Whatever the results of pending libel suits, anybody with eyes to see and ears to hear knows San Francisco is in the grip of The Organization. As the second leading pleasure city outside of Nevada, San Francisco is ruled and is being destroyed by the people who run the pleasure cities of the world, from Macao to the Argentine.

The Chief of Police says there is no evidence whatever of organized vice in San Francisco. I have always thought he had all the characteristics of a Philistine deity: “Eyes they have and see not; ears they have and hear not; feet they have and do not run about.” Their oracular statements are manufactured by wind machines.

Never believe the fall guys, the Greasy Thumb Guziks and baggy-eyed, baggy-bellied, elderly hoods rounded up in a raid in the woods, are the boys that run things. If Time is right, the Mafia is the largest business enterprise in the world. The Lascaze case and the Montessi case proved 10 years ago that it controlled the Italian and French governments and the Vatican.

One of the first and largest conglomerates, whose oil interests alone have kept parts of North Africa and the southern Arabian peninsula in a state of civil war for years, is the first square business enterprise of The Organization. Today this little empire is one of its smaller interests.

Think back. Do you remember that the bulk of the American press and the leading news weeklies were pro-Castro until he shut down the whorehouses and gambling halls? Then, within 48 hours, they turned on him; he became a menace to the American Way of Life, as indeed he was.

The faceless men behind the smack peddlers of Haight-Ashbury and the boy whores of Ellis Street are the same people who are Manhattanizing San Francisco with high-rise monstrosities and reducing the most beautiful suburban landscapes in the world to slums of built-in obsolescence at 12-percent interest.

I don’t know how the Berkeley rent strike will come off. At last, the movement is beginning to find its enemy: The NAACP, under the leadership of Herb Hill, has launched an attack on the incredibly corrupt and insanely racist building trades unions. If student rebels strike at the great corporations, which have taken over from the old tea-drinking, curl-papered, poodle-petting landladies, the Big Business of student housing, they will have come face-to-face with The Enemy.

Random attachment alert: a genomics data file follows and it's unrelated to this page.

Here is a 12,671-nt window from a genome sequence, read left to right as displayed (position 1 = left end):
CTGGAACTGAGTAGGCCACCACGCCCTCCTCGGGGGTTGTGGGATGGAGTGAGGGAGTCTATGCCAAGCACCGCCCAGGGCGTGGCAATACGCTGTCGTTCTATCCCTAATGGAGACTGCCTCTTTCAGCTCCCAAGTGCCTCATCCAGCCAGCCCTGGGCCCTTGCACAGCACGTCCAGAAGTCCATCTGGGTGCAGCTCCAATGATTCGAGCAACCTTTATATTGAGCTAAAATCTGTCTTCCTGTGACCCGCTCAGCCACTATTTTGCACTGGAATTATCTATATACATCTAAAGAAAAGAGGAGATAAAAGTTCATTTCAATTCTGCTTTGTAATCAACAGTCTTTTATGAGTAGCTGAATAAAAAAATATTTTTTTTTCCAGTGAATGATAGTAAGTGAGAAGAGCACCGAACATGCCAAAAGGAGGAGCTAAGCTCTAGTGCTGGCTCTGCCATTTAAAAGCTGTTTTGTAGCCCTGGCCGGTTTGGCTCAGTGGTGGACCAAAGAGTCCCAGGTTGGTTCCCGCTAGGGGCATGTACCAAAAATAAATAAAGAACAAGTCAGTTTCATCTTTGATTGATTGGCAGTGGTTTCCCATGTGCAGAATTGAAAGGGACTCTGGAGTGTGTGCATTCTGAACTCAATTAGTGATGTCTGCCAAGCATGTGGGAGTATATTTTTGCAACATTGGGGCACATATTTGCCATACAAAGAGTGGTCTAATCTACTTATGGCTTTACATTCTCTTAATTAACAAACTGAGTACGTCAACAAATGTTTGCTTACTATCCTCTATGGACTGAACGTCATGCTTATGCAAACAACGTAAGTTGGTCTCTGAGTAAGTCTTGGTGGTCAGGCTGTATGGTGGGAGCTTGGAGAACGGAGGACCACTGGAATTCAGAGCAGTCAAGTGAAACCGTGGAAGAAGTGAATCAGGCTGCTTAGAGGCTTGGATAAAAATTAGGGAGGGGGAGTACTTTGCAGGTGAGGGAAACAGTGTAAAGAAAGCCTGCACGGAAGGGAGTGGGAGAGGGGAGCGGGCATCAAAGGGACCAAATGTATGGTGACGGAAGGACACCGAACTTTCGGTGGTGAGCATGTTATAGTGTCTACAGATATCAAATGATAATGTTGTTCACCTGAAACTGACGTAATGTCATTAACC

Notoriously, The Organization owns one of the largest of these real estate outfits, and this is not the only country in which it operates such enterprises.

You would assume that the totalitarian states within the Iron Curtain would be invulnerable to Our Boys. More and more of them are initiating Yugoslavia’s immensely profitable pleasure cities on the Dalmatian coast. There, joy seekers of the bourgeois West are as carefully isolated as the monkey islands in zoos. Do you realize that many of these enterprises are leased, not operated, by the state? Whom are they leased to? You guessed it.

[September 30, 1969]



The Ecology of Education

Overnight, it has become apparent than man has destroyed his environment to the point where the earth strikes back. Overnight, ecology has become more fashionable amongst both young and old than hobble skirts and hula hoops ever were.

Even the mindless administration of Calvin Coolidge Jr. has been prodded by its mechanical brains on loan from J. Walter Thompson into a brainless cognizance: not of the threat of a poisoned environment to the human race, but of the threat of concerned effete mobs to its own cheap political image.

Kept scientists from White House kennels go to conferences on the environmental disaster, get up and say to the objective and informed scientists there gathered: “You boys can’t expect us to take back to our president all this calamity howling! You’ve got to accentuate the upbeat. The sane sensible silent solid majority of good Americans knows that growth equals prosperity and they’re not going to buy anything else. This administration and any other administration that could take its place is committed to growth everywhere. That’s what keeps us ahead and makes us the greatest, happiest, best-educated, most prosperous society the world has every seen. I don’t think you boys have been doing your homework. I’m just not going to tell the president all this communistic nonsense. It would just make him mad and pretty soon you fellows would find you weren’t going to get any more government money for conferences like this.”